2) Communication – Good creative ideas work better because of the richness of the data that is transferred in the process of consuming the ad. The more powerful the signifier that is being used the richer and more complex the meaning can be. The new print campaign for the Daily Telegraph offers an example of rich meaning. In this work the heads of the Telegraph’s sports writers are superimposed on to illustrations of great writers in the English language like Dickens and Shakespeare. In doing this an incredibly rich amount of meaning is transferred from the illustrations to the Daily Telegraph and the prowess of its sports writers.
3) Identification – Creative ideas ‘hail’ the audience. Good ideas not only make it clear that we are being called upon to create and transfer the meaning of the ad but they also help ensure that we identify with the product or brand concerned by using a referent system that we understand and in understanding declare ourselves part of. The Daily Telegraph ads use a referent system that Daily Telegraph readers relate to and in relating to reinforce their identification with its meaning and with the Telegraph as a brand.
4) Memorability – It is clear that an ad that we enjoy becomes potentially more memorable, though there is no guarantee that what is remembered is the important bit. Hence executional memorability is problematic. But a good creative idea becomes memorable for a different reason. Because the consumer creates the meaning and is active in its transfer they become involved in the ad. This is what Williamson describes as hermeneutics (the theory of interpretation) but we might call ‘getting it’. We find solving the puzzle on offer – literally why and in what way the signifier and the object are linked – rewarding. This enjoyment cements the idea and its system of meaning into our minds. The Economist campaign is a very good if increasingly tired example of this at work.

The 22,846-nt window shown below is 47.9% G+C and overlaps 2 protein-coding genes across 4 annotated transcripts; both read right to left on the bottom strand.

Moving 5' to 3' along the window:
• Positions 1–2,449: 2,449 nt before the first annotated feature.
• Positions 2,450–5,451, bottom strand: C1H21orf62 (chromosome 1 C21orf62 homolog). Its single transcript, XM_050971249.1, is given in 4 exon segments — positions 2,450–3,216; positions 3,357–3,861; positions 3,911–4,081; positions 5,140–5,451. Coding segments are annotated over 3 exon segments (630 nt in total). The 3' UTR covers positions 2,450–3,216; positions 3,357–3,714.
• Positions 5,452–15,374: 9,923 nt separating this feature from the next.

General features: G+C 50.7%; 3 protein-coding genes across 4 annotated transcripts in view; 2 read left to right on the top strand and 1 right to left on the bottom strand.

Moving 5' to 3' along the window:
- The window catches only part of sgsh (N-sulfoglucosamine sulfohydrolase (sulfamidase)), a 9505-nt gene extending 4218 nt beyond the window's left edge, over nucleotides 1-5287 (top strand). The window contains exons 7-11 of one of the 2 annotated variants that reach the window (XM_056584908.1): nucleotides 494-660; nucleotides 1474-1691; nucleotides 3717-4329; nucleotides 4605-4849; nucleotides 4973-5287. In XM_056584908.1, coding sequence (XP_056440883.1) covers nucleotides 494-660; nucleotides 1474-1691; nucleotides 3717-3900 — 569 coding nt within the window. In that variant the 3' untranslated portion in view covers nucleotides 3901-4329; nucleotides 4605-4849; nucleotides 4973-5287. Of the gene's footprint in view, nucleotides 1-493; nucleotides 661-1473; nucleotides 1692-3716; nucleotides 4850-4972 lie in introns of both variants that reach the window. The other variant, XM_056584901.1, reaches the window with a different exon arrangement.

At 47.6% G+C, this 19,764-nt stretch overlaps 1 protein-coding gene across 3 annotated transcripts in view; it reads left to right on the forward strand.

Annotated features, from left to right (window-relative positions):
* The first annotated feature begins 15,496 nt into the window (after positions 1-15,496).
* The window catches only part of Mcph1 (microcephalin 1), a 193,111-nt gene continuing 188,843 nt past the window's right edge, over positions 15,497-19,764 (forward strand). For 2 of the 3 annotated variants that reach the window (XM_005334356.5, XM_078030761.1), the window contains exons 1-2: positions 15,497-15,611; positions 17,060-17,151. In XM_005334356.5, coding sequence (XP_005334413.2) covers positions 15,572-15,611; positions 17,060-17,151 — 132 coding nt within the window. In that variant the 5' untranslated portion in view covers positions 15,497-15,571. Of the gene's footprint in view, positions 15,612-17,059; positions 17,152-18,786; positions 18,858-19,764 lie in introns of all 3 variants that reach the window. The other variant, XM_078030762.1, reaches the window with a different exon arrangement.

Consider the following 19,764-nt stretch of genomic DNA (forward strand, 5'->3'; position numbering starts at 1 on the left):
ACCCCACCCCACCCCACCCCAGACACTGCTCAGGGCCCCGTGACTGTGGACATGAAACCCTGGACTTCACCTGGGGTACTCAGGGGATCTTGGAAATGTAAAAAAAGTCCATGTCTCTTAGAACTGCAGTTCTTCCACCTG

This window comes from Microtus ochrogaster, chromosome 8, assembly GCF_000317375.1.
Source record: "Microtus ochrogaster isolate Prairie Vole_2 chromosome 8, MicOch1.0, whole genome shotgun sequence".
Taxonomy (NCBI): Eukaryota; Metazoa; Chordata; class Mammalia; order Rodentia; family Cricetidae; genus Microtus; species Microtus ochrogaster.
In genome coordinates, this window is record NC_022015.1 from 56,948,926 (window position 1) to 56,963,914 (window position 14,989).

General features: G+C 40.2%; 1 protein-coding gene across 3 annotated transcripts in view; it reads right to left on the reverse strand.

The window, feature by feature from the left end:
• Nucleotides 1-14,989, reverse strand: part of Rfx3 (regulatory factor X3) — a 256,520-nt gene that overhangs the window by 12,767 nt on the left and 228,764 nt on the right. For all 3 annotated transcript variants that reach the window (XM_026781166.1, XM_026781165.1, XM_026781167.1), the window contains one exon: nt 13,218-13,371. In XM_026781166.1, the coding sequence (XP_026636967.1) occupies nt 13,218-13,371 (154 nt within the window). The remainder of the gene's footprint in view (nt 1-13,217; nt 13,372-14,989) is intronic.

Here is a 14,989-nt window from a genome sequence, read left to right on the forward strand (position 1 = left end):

5) Fidelity – in an age where markets are conversations and brand success is dependent on consumer-to-consumer communication the accuracy or fidelity of this communication is critical. Good creative ideas get passed from consumer more accurately and with more of the intended meaning intact. Consider the way in which you would have talked about the Honda Diesel campaign and the fidelity with which you would have passed on the intended message that Honda hated Diesel engines so much they completely changed the way they were made. And contrast this with the way in which you talked about the Sony Bravia ad that is executionally outstanding but arguably a referent system short of a great creative idea.
The ability to transfer meaning and do so in ways that increase the speed of transfer, richness of communication, level of brand identification, and the memorability and fidelity of the message is what makes good ideas a good idea.
Fight for good ideas and defend them against the drift that so often sees them neutered and impotent
Oh and read “Decoding Advertisements’ by Judith Williamson. Here is a link.